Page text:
These six best dive computers are just a handful of the data crunchers that hit the market this year. They cover the range from entry level to advanced, from wrist to console and from air integrated to hoseless. RDC test divers made multiple dives over a period of weeks getting to know these new computers. We found that not only are new computers getting more advanced there are also some new computers getting more basic and easier to use for the entry level diver. This trend offers more choices so you can get the right computer to fit your scuba diving style, whether it’s an occasional dive vacation or multi-gas tech adventure.
Recommended Best Dive Computers by RDC
What Pushes Your Buttons?
The new computers in this review have anywhere from one to four buttons. They each let you scroll through menus, change settings, and view alternate screens during a dive. Surprisingly RDC test divers were split on the configuration they liked best. Some liked the simplicity of the single button design, after all it leaves no doubt which button to press. With single button computers you just press and release to scroll and press and hold to select. The drawback is you can’t go backwards in the menu. The other favorite button configuration was the three button option. In most cases this design lets you move forward or backward with two buttons while the third button is used to select the setting or function.
It’s easy to get confused when reading the specs regarding the theoretical models used to calculate your deco status. Each computer is designed to reduce the risk of decompression illness. Some use a more conservative model, some are more liberal, and still others fall in the middle. Some of the newest computers can switch between two different algorithms like having two different operating systems on your laptop computer. Generally they can all be used more conservatively if you wish. Most have a Conservative Factor setting which reduces your No Deco Limit, and you can always add your own safety factor by making a safety stop and surfacing before reaching the limit.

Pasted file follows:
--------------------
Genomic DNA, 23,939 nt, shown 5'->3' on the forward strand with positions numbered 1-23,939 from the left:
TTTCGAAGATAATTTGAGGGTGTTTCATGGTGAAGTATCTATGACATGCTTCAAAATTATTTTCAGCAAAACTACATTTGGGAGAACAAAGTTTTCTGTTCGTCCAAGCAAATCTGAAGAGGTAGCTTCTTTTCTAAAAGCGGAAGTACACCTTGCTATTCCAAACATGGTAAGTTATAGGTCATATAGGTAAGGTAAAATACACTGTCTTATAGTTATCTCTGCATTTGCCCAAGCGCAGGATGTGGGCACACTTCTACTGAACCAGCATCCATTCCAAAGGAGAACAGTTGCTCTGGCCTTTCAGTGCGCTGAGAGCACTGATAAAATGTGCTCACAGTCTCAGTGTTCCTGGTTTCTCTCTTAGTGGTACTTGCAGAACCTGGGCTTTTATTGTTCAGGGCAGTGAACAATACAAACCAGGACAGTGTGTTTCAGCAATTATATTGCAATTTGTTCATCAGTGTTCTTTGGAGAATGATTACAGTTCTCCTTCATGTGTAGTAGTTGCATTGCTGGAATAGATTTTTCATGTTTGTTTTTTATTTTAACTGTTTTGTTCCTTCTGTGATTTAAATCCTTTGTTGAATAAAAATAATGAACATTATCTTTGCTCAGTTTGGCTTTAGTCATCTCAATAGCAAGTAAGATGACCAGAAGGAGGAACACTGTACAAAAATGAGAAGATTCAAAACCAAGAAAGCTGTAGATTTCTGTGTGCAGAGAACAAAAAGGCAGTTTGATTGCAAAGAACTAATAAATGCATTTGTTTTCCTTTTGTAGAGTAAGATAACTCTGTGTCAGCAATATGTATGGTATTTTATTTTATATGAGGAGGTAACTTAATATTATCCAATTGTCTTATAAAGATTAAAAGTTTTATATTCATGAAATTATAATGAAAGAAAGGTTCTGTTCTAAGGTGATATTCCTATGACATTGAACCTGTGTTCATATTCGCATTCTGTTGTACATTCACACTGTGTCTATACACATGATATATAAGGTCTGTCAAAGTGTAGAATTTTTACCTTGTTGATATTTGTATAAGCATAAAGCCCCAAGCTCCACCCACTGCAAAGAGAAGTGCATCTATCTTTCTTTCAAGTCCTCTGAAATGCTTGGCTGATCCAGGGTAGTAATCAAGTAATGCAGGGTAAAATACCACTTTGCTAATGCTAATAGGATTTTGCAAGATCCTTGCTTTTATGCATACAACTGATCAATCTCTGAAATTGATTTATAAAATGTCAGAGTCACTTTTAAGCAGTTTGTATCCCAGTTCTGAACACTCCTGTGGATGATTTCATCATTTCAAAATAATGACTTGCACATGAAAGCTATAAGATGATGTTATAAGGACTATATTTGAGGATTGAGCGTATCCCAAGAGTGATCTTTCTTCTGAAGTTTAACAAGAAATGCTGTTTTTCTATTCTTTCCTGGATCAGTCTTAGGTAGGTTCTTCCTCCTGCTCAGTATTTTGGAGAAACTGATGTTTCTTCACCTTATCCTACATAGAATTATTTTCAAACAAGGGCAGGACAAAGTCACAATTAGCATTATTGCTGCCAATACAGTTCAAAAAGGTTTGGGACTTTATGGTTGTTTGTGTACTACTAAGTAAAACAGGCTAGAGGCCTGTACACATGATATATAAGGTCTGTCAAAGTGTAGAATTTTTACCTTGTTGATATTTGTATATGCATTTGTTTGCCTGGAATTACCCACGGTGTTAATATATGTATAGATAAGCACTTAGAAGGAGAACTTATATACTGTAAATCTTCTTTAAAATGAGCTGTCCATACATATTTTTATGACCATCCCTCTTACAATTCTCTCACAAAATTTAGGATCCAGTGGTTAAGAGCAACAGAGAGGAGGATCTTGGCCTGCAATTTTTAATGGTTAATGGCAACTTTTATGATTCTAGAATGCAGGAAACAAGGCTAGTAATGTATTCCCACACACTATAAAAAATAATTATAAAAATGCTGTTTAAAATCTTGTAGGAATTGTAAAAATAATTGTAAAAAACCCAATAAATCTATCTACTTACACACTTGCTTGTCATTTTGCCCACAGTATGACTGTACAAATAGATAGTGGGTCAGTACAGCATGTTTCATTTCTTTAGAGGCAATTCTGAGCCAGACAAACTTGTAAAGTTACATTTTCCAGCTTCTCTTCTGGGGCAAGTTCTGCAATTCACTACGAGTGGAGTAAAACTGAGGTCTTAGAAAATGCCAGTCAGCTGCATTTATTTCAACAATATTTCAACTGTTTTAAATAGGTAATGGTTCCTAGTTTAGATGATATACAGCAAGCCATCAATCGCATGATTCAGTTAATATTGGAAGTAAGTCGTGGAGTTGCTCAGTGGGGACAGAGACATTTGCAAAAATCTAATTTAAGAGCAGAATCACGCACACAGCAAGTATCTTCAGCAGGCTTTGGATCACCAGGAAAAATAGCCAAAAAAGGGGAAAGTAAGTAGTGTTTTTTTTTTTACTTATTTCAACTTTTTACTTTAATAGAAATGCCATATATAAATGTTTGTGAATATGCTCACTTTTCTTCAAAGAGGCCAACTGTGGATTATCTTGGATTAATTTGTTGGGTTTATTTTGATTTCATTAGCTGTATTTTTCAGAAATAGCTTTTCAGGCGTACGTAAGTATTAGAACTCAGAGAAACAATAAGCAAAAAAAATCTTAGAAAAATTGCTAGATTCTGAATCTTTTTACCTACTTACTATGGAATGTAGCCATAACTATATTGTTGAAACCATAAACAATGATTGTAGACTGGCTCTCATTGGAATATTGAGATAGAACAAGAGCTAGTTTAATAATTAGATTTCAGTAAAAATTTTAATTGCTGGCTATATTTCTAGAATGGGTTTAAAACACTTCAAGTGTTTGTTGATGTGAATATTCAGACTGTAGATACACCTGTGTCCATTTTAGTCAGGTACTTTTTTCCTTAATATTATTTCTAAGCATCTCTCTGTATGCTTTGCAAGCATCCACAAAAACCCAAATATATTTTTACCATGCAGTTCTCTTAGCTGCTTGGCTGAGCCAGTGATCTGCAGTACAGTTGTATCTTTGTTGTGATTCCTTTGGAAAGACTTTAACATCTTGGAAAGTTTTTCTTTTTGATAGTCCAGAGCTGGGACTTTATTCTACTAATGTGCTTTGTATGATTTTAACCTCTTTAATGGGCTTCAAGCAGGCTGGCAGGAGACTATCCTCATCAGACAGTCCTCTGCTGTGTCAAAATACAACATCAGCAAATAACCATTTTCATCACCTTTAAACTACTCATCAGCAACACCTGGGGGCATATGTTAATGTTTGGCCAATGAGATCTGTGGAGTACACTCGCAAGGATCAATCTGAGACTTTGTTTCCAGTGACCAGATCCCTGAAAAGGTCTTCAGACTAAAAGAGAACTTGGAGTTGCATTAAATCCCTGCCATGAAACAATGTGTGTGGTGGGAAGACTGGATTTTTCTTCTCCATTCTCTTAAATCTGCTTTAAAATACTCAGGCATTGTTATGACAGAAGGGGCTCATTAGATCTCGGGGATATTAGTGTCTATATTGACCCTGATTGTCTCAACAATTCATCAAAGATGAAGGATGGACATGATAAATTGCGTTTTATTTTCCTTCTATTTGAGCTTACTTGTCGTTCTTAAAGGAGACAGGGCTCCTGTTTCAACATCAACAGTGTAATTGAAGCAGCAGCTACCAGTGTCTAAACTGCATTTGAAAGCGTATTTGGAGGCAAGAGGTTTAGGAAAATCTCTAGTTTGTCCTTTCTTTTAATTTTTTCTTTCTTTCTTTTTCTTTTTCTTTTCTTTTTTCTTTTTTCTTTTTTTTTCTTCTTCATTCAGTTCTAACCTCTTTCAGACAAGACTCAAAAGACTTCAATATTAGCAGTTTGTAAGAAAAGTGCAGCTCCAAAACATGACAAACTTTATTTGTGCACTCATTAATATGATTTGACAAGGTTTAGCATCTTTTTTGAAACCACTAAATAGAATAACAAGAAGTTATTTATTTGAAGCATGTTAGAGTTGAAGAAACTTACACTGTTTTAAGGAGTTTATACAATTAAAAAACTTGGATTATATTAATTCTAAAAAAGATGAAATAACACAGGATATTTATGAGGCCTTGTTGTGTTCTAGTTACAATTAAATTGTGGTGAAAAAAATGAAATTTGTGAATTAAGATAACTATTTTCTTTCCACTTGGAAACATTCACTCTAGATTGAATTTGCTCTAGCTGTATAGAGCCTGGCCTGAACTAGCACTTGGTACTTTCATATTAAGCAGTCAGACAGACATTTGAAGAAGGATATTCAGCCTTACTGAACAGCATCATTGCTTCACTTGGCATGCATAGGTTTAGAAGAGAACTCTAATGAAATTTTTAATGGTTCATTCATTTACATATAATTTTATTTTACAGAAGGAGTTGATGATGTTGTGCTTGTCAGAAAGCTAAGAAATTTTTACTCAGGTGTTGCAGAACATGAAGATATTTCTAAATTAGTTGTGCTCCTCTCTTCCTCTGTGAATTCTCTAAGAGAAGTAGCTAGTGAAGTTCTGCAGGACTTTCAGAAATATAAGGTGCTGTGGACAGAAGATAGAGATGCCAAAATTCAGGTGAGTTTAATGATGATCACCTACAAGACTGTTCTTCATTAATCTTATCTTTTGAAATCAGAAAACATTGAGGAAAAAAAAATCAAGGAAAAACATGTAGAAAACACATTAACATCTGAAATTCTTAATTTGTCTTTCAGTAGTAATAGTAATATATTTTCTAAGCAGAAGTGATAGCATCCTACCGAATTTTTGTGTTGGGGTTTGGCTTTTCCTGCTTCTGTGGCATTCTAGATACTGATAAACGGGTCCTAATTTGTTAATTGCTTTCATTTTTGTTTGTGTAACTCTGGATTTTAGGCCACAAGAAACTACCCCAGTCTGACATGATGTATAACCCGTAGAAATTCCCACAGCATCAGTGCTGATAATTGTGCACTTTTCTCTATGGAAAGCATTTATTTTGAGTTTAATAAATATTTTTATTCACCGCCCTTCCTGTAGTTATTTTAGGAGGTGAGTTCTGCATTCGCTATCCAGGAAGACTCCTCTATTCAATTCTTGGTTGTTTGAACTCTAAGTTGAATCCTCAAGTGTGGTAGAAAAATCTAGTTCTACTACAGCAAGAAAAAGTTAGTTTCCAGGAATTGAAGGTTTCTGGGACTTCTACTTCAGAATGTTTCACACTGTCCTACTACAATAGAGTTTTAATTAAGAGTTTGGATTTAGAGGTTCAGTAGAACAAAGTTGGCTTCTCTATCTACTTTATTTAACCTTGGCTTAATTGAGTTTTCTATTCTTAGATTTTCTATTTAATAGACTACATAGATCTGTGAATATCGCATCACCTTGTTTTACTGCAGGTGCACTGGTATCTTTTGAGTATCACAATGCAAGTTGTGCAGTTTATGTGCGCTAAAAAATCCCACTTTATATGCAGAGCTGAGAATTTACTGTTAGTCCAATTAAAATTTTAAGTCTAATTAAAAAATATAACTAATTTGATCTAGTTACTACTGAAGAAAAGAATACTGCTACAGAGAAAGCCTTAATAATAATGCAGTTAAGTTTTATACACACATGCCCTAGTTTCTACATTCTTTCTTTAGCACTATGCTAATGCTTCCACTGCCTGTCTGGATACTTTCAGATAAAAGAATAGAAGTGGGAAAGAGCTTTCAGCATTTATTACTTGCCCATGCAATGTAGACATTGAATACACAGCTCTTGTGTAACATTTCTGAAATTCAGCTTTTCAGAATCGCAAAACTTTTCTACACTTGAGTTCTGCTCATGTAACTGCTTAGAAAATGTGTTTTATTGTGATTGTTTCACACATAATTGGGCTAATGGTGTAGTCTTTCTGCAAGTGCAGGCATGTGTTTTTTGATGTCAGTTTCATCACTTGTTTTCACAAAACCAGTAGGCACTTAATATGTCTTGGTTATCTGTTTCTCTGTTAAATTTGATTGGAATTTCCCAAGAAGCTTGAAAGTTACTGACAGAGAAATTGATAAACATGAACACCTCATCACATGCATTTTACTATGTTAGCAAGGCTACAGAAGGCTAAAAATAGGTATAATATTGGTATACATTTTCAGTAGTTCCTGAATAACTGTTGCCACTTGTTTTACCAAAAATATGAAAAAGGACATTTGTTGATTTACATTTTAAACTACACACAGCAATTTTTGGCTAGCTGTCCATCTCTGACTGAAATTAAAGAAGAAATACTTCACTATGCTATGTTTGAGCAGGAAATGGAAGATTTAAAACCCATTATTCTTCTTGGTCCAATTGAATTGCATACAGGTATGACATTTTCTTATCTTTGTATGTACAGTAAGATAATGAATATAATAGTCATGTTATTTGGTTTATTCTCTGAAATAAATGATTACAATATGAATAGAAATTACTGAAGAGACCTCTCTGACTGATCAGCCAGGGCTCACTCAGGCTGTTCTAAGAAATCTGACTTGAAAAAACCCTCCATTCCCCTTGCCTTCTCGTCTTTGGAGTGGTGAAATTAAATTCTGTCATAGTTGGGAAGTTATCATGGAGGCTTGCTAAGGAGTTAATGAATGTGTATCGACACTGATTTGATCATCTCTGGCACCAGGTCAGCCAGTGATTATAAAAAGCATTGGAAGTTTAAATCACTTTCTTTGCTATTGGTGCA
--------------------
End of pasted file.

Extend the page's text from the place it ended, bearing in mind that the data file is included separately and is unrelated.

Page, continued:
Aeris A300 and A300 XT
The Aeris A300 and A300 XT computers are entry level friendly yet still have the features advanced divers want in a computer. The A300 offers three operating modes: Air/Nitrox, Gauge, and Free Dive, while the console version (A300 XT) drops the Free Dive mode but adds an SPG with a low air alarm and backlight, plus a compass. Both can switch between three Nitrox mixes up to 100-percent O2, and offer Dual Algorithm options with Deep Stop and Safety Stop functions.
What makes the A300 and A300XT easy to use is they can be set in a basic operating mode that has defaults for most settings making it “out of the box” simple for the new diver or used in “TEC” mode giving the advanced diver total control. The three-button interface is intuitive allowing you to easily navigate forward or backward through menus and settings, and return to the main screen from any page with the press of one button.
What makes the A300 and A300XT so easy to read are large numbers and bar graphs. Instead of overloading the screen with tons of data the A300 displays just the most important information: Depth, Dive Time Remaining, and bar graphs for tissue loading and ascent rate. This allows the numbers to be very large and the green, yellow, red bar graphs to stand out, allowing you to check your status easily at a glance while alternate screens fill in the details.
Test divers gave both the A300 and A300 XT high marks for ease of use and readability underwater with digit size rating excellent. Small icons required a little squinting but most felt this was a minor nit-pick. The Safety Stop display was considered excellent for it’s clarity and readability. The A300XT has a very bright backlight that lights up the SPG and computer module and was noticeable in less than dark conditions. The A300 computers come with a comprehensive user manual on CD and a handy Quick Start Guide. Both scored high for ease of use and understanding. The CD allows you to print out just the sections you want or the whole book, while the quick start guide gives you enough information to hit the water running.
The A300 and A300XT offer the ease of the best basic computers with the features of the most advanced computers. They are the perfect choice for a new diver who is planning to advance their skills or the advanced diver who wants Tec functions with an uncluttered display.
The A100 is the epitome of an entry-level computer and it is fall down simple to use. It uses a single control button to access menus and settings. The A100 is a single mode Air/Nitrox computer that can be set up to 50-percent O2. It features an easy to read display with large numbers and high-resolution color bar graphs to show tissue loading and variable ascent rate. It offers a Dual Algorithm calculation option with automatic Safety Stop countdown timer.